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Brooklyn vs Manhattan: An Open Question

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Courtesy of Gowanus Lounge

Courtesy of Gowanus Lounge

Ever since I moved to New York, Manhattan seemed like some sort of Oz I would never get to live in. Sure I worked there, occasionally got inebriated there and slept on someone’s futon, but I never called it home. Now that I’m moving again, and recession rents in the city are actually feasible, I’ve come down with a case of FOMO (Fear of Missing Out).

Recently, New York Magazine posed this same question, although unlike most of the people moving back to Manhattan, I don’t have a brownstone to sell and I can’t reminisce about a place I never lived in. Now don’t worry I’m not going to whip out a Venn-diagram comparing the two. This debate has been going on long enough that we all know the obvious pros and cons. But bear with me as I make a few personal observations.

Nightlife

[Insert joke about Meatpacking district here]. Stereotypes aside, something happens to the bars in Manhattan on the weekends that just makes them unbearable. People who normally don’t cross 14th street overrun downtown from the Village to the Lower East Side leaving a trail of broken stilettos and spilled vodka tonics in their wake. I know New York’s a big city, but where’s a girl to go to escape the clutches of Lady Gaga and throw back a beer? You could make other snarky jokes about Bushwick loft parties and the meat market that is Union Pool but at least you don’t have to wait in line for shit.

Space

As someone who shared a bed for 3 months just for cheaper rent, it’s really hard to go from a big space back to a cramped studio. Since living in Brooklyn I’ve become addicted to square footage, backyards, and balconies. I know if I really just wanted space I could move to Jersey but god knows that’s never going to happen. But for my first attempt at cohabitation, do we really want to be on-top of each other (and not in the fun sense)? Is New York about having a cool apartment or gallivanting outside of it?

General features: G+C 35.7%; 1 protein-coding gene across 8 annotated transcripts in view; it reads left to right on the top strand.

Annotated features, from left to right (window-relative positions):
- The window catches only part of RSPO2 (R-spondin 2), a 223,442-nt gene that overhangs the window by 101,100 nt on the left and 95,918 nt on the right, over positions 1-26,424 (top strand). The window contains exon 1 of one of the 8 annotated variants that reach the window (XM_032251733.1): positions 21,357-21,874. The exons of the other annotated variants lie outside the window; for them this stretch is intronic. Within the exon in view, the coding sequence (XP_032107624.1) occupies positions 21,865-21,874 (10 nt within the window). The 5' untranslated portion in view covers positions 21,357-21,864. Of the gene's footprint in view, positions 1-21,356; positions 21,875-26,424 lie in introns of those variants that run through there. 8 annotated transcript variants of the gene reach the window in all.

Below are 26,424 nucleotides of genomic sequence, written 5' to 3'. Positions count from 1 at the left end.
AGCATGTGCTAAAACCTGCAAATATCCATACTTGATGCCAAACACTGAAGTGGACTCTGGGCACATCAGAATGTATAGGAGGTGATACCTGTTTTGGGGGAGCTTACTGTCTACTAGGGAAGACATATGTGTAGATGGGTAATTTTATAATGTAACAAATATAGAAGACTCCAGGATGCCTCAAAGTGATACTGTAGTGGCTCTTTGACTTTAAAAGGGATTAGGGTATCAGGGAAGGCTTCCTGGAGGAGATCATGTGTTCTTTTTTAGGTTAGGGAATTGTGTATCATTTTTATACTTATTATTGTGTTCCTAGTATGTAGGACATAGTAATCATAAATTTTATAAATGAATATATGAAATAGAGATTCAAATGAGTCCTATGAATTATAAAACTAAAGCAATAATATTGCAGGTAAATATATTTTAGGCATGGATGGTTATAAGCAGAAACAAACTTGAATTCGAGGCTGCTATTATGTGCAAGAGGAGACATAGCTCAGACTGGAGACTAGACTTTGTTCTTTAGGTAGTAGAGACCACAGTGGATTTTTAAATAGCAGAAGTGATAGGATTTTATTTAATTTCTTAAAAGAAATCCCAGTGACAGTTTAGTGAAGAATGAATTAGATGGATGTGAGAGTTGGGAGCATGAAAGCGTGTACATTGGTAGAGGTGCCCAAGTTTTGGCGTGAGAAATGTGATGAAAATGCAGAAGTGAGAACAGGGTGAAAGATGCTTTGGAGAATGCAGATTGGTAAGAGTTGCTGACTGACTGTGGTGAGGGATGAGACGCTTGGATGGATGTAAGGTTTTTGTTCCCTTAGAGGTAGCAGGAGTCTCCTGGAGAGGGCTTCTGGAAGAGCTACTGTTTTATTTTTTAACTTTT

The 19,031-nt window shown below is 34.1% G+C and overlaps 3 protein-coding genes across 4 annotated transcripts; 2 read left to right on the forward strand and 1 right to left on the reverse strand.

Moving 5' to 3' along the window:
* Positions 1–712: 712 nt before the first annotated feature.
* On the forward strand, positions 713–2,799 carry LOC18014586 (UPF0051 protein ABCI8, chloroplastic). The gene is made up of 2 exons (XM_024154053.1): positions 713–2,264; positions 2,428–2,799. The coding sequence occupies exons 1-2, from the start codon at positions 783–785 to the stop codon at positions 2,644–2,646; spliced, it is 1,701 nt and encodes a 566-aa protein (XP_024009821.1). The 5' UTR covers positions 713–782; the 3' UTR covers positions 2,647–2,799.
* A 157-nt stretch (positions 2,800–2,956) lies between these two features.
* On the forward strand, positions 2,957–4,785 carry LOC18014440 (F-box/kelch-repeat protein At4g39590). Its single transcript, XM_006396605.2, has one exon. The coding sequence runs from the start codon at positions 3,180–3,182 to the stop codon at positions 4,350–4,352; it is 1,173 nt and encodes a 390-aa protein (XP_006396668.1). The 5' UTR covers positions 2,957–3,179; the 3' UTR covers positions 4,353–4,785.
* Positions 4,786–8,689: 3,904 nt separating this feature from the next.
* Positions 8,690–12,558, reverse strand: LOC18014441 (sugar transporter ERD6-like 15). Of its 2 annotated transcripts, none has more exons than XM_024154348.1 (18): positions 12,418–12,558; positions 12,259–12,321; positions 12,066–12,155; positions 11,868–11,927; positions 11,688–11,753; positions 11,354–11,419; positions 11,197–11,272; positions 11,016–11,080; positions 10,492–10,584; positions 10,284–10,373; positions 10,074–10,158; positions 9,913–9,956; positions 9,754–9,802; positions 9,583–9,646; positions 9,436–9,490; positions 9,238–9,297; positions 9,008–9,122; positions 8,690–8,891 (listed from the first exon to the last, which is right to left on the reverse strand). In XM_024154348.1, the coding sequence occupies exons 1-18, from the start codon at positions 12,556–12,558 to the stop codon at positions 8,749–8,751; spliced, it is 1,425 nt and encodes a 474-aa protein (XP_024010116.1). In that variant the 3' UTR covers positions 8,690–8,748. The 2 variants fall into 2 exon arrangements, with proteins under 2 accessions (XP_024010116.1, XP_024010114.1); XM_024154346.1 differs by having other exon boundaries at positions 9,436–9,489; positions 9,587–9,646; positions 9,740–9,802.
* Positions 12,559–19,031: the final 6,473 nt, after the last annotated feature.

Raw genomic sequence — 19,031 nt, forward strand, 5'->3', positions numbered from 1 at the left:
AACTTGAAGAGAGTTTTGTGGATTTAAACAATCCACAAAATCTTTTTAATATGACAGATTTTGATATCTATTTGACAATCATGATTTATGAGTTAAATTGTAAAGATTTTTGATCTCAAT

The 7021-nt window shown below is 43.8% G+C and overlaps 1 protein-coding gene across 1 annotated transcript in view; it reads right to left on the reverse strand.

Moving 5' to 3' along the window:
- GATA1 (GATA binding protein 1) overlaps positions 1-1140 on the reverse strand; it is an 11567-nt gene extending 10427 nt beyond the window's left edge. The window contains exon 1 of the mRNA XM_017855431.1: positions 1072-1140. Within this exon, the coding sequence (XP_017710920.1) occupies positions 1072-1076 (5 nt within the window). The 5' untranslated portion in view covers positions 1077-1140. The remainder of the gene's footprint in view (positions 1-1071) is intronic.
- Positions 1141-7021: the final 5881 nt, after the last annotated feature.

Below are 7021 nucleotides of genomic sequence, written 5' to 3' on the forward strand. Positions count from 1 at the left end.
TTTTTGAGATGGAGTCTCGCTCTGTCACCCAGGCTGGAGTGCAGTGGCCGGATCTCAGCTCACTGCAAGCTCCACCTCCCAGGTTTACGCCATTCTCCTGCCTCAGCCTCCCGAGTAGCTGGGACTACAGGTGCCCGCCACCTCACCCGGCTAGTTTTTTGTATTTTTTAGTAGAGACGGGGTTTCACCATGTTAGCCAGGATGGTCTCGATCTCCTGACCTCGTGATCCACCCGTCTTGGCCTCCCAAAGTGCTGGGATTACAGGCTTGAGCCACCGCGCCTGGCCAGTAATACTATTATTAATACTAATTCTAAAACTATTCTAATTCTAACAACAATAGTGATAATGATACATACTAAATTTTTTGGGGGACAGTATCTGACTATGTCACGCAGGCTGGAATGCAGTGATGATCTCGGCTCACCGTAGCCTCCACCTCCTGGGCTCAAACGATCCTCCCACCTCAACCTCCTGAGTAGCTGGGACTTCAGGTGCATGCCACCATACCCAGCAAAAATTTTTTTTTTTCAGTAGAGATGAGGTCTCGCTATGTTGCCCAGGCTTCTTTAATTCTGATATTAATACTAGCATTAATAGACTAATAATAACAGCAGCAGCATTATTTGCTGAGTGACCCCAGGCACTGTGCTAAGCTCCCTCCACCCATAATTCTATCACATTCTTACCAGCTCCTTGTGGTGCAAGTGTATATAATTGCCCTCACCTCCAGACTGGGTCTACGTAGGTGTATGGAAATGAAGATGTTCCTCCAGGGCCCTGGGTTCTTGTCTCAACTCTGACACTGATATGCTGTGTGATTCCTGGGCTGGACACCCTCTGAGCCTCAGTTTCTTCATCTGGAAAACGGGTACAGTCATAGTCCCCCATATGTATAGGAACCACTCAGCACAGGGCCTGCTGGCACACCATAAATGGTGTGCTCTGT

Location

I recently looked at an stunning apartment, the stuff wet dreams are made of, but was so deep into Greenpoint, even the hated G train was far away. There’s something to be said about walking out your door and being in walking distance of almost anything. Now that it’s Fall, going for a leisurely stroll to your local train stop doesn’t seem so bad, but when winter hits you question your masochistic tendencies. Commuting to the city for work is one thing, it’s trying to get home at night when reality sets in. I’ve had countless cabbies drop me off and asked aloud “You live here?!”. Even living in Brooklyn isn’t convenient for getting to other parts of the borough. And I haven’t quite reached the level of badass-ness to bike in the winter.

Hometown Pride

When it comes to hometown pride, Brooklyn has it in spades. When you tell people you live in Manhattan, they ask to borrow some money. There’s obviously a reason why there was a mass exodus to the outer boroughs. Manhattan got to be too goddamn expensive. Of course there was and will always be parts of Manhattan that are out of reach for us, the untouchables, but there was a time when you could move to this town with “little money in your pocket”, and carve out a space for yourself. The question is, is it necessary for me to move out of my comfort zone and experience the New York that’s outside the scope of Brooklyn?



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Laura S - Spendthrift Scribe

Laura S - Spendthrift Scribe

Laura S, left the "sixth borough" three years ago to settle in Brooklyn. After working at some daily rags, she now does writing on the side but still eats more Ramen then necessary. When she's not moving residences every 6 months, eating her way through every neighborhood, and trying every microbrew known to man, she is unsuccessfully rediscovering home economics. With her binging days behind her, she's now exploring new projects and rediscovering the city that she loves (although is still prone to sliding on her knees during a Prince karaoke set).

1 Comment

  1. September 29, 2009 at 8:21 pm

    Queens doesn’t even enter into the debate. It’s just not that cool, which is fine with me. Because it means I can live in a big ass apartment for a fraction of what it would cost in Manhattan or Brooklyn. I can eat great food for cheap. And I can still be in Midtown in 15 minutes. People say New York is too expensive, but it doesn’t have to be.